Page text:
Bake for about 20 minutes, rotating pans halfway through the baking process. Let cool completely before serving.

If you like what you read here, please help me spread the word. Meantime, I’d love you to join me on Facebook (please click the ‘like’ button). You can also see what’s cookin’ Instagram page. Thanks!  :-)

…and sometimes, I don’t want to

No, this doesn’t have to do with job shopping (although I don’t particularly want to there either, but a gal’s gotta eat.) Sometimes, I really don’t want to cook. Or bake. Or do anything that calls for more effort than it takes to open a bag of salad and douse in the pre-made dressing and crouton packet. However, there too, a gal’s gotta eat, and when part of my funds for that come from shoving things into oven and hawking the results, “I don’t want to” inevitably turns to “suck it up cupcake – you have to”. Which brings me to doughrigami.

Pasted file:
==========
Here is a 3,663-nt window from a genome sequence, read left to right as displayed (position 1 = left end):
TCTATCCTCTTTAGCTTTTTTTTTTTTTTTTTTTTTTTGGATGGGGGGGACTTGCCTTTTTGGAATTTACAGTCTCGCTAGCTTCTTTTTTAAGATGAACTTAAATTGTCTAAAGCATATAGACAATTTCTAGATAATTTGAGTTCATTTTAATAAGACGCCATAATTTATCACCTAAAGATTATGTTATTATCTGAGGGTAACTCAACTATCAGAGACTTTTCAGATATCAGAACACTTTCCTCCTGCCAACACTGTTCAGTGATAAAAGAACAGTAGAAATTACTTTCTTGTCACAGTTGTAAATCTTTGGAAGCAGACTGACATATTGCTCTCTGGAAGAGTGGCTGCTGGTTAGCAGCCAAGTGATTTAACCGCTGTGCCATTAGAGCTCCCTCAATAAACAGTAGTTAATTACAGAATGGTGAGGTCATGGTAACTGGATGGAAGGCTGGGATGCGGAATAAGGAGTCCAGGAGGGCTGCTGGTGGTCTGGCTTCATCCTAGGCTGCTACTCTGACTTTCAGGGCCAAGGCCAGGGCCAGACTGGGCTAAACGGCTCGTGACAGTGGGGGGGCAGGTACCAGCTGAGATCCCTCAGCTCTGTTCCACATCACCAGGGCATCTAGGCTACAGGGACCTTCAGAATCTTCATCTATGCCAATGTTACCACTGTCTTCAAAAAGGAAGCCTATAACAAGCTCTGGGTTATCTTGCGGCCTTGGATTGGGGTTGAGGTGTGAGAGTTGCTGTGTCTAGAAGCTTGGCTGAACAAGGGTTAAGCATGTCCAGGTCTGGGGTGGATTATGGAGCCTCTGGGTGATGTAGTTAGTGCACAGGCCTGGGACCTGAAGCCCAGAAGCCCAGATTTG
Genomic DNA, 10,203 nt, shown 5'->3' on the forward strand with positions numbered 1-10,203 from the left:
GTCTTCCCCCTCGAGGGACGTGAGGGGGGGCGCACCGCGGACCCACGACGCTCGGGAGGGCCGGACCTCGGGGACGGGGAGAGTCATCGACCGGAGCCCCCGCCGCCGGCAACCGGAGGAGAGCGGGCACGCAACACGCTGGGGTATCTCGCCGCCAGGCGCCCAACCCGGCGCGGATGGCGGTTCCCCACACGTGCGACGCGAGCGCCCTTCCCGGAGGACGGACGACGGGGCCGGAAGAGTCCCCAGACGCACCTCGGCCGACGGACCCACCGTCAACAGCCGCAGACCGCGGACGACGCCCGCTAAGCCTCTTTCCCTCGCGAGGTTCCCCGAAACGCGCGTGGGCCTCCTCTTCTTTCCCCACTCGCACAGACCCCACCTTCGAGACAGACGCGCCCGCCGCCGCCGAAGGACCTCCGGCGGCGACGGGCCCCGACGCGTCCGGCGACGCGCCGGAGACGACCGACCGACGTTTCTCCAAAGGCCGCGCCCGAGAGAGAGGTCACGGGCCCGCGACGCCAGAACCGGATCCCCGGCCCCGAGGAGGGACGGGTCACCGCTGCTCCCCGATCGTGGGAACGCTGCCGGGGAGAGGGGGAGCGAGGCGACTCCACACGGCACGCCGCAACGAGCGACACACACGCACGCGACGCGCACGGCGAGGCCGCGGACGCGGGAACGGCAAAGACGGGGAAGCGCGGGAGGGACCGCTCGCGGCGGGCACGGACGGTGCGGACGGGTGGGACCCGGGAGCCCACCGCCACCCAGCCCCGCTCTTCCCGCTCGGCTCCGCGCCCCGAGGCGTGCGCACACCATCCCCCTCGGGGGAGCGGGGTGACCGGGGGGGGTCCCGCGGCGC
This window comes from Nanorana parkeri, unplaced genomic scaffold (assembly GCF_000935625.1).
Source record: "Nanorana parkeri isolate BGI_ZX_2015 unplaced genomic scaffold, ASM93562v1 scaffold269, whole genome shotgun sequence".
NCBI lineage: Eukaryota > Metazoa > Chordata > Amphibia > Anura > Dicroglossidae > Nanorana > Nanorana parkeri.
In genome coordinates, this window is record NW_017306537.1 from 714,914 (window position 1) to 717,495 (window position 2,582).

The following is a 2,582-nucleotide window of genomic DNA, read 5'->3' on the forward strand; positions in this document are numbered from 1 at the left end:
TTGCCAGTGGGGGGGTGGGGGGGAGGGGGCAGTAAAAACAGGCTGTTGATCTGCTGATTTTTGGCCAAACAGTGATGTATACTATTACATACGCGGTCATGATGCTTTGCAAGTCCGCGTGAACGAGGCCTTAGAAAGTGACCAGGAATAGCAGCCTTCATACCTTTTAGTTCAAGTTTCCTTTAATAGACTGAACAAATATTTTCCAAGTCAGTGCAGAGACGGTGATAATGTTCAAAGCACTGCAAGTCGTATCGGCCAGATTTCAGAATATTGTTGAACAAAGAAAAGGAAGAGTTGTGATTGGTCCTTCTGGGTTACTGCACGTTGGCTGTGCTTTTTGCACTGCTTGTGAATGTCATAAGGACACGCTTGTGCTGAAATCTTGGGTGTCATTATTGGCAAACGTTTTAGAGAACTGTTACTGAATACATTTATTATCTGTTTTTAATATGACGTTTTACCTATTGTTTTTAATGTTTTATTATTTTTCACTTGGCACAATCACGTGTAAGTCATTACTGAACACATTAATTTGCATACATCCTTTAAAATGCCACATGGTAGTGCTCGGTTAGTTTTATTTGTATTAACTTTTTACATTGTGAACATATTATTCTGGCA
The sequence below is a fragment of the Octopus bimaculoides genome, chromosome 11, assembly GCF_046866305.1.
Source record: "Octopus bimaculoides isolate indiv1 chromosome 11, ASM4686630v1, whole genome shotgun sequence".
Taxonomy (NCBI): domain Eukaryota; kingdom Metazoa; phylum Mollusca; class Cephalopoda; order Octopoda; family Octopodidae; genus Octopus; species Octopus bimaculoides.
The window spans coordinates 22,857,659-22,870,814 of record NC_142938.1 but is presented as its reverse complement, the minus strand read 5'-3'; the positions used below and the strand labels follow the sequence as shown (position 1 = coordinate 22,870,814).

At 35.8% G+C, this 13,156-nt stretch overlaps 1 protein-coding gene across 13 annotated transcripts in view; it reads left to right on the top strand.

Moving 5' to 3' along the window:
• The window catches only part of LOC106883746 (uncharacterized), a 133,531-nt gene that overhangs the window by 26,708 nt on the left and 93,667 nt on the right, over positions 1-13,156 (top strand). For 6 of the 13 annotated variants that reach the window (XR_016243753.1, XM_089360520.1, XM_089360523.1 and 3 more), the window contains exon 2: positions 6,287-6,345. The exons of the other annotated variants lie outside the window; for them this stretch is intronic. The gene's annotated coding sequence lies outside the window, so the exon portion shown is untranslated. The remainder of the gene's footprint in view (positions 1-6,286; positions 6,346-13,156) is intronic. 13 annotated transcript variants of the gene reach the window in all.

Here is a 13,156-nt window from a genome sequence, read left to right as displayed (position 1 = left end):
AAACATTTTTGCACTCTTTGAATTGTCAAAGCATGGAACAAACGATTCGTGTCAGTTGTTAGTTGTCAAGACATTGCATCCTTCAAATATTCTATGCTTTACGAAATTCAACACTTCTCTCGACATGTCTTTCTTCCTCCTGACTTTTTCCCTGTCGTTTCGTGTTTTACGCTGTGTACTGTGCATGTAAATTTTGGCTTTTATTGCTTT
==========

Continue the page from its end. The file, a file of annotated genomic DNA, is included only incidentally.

I’ve experienced the zen-like attention to making puff pastry from scratch. Roll, fold, rest…roll, fold, rest…repeat again, and again. It’s kinda the flour and butter equivalent of “wax on…wax off”. Patience + time = puff. Know what else equals puff? Freezer section + Pepperidge Farms. So the other day when I had a new class/demo to teach, wasn’t sure of the kitchen I’d be teaching it in, and, frankly, didn’t wanna pull out the butter and flour, I pulled out the box of puff from the farm, and started playing.

The reason puff pastry does what it’s named for is due to many layers of butter and dough. Those layers push upward like an accordion when high heat hits the water in the butter and turns it to steam. It’s like a little pastry steam engine. And when you make little slices, scores and folds in the dough here and there before it hits the oven, wonderful things happen. It’s origami, with dough. Doughrigami!

Doughrigami is actually ridiculously easy once you get the hang of it, impresses the hell out of your friends, and you get to eat any mistakes. It’s also a good way to turn a sometimes I don’t want to, to an I’m glad I did. 🙂